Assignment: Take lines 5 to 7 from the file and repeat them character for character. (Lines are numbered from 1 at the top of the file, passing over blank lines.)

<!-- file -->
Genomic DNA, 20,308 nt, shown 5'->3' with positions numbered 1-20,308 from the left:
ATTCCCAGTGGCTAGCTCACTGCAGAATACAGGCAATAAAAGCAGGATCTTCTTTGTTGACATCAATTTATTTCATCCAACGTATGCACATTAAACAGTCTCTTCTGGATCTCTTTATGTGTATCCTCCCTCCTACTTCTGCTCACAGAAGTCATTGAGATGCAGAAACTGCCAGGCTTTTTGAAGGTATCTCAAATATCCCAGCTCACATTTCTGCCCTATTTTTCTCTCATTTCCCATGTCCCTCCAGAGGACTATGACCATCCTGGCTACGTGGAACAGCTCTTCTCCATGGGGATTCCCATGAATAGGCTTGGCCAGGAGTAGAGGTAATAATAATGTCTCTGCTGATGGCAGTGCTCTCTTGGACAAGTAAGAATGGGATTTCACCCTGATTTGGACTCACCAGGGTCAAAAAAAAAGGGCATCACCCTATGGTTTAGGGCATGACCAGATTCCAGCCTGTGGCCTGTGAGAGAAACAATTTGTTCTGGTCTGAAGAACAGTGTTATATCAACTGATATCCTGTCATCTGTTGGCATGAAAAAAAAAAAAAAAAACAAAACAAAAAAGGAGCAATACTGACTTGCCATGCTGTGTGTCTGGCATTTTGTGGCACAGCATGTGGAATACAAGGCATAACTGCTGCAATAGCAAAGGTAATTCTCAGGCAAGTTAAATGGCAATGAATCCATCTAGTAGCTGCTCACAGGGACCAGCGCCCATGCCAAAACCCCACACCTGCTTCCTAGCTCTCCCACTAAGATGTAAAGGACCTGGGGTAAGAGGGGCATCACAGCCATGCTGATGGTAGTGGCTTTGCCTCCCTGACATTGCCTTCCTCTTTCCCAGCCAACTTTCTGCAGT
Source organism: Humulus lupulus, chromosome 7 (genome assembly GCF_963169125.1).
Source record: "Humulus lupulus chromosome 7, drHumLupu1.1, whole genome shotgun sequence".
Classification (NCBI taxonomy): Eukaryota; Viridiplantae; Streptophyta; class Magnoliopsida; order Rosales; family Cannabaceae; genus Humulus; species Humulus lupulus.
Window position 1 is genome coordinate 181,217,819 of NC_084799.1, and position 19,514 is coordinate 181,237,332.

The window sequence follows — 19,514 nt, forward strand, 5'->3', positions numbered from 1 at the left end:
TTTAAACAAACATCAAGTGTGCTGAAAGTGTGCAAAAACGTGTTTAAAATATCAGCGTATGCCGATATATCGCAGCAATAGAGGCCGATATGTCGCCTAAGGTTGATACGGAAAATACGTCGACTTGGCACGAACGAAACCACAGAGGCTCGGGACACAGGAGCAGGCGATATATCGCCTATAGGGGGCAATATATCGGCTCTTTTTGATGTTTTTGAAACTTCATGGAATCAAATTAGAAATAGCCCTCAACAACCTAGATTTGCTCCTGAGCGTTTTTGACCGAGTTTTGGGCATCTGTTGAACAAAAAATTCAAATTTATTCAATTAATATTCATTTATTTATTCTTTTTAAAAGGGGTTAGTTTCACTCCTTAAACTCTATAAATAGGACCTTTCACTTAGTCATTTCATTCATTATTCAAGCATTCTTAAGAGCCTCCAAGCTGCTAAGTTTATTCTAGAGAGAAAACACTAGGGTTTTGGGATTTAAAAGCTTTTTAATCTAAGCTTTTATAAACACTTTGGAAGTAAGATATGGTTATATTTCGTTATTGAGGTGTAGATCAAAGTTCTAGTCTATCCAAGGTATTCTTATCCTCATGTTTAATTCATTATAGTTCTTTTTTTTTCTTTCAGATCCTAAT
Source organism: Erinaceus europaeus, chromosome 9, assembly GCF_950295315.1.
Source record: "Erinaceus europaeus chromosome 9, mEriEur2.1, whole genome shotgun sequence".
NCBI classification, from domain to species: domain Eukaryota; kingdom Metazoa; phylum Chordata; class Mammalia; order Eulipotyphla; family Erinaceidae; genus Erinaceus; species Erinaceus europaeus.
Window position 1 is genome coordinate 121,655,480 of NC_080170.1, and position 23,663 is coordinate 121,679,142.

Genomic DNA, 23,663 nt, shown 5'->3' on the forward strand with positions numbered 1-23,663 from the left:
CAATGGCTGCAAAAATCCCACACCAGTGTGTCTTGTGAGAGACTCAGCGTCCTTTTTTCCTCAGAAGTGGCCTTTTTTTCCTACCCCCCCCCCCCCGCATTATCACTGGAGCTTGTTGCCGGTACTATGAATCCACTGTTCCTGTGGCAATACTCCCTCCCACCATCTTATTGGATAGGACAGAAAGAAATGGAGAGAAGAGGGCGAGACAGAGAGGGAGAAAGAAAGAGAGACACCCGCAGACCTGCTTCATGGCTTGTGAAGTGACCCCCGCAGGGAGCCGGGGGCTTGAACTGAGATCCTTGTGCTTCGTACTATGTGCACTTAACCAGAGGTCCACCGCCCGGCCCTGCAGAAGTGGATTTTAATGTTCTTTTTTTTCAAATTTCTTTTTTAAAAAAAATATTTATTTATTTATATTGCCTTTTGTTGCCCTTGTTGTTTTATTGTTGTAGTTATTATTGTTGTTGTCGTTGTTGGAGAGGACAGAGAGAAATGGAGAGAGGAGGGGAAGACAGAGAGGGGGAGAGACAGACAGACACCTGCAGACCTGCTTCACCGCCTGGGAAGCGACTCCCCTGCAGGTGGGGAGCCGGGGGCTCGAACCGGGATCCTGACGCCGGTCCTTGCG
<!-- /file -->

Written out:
Classification (NCBI taxonomy): Eukaryota; Viridiplantae; Streptophyta; class Magnoliopsida; order Rosales; family Cannabaceae; genus Humulus; species Humulus lupulus.
Window position 1 is genome coordinate 181,217,819 of NC_084799.1, and position 19,514 is coordinate 181,237,332.

The window sequence follows — 19,514 nt, forward strand, 5'->3', positions numbered from 1 at the left end: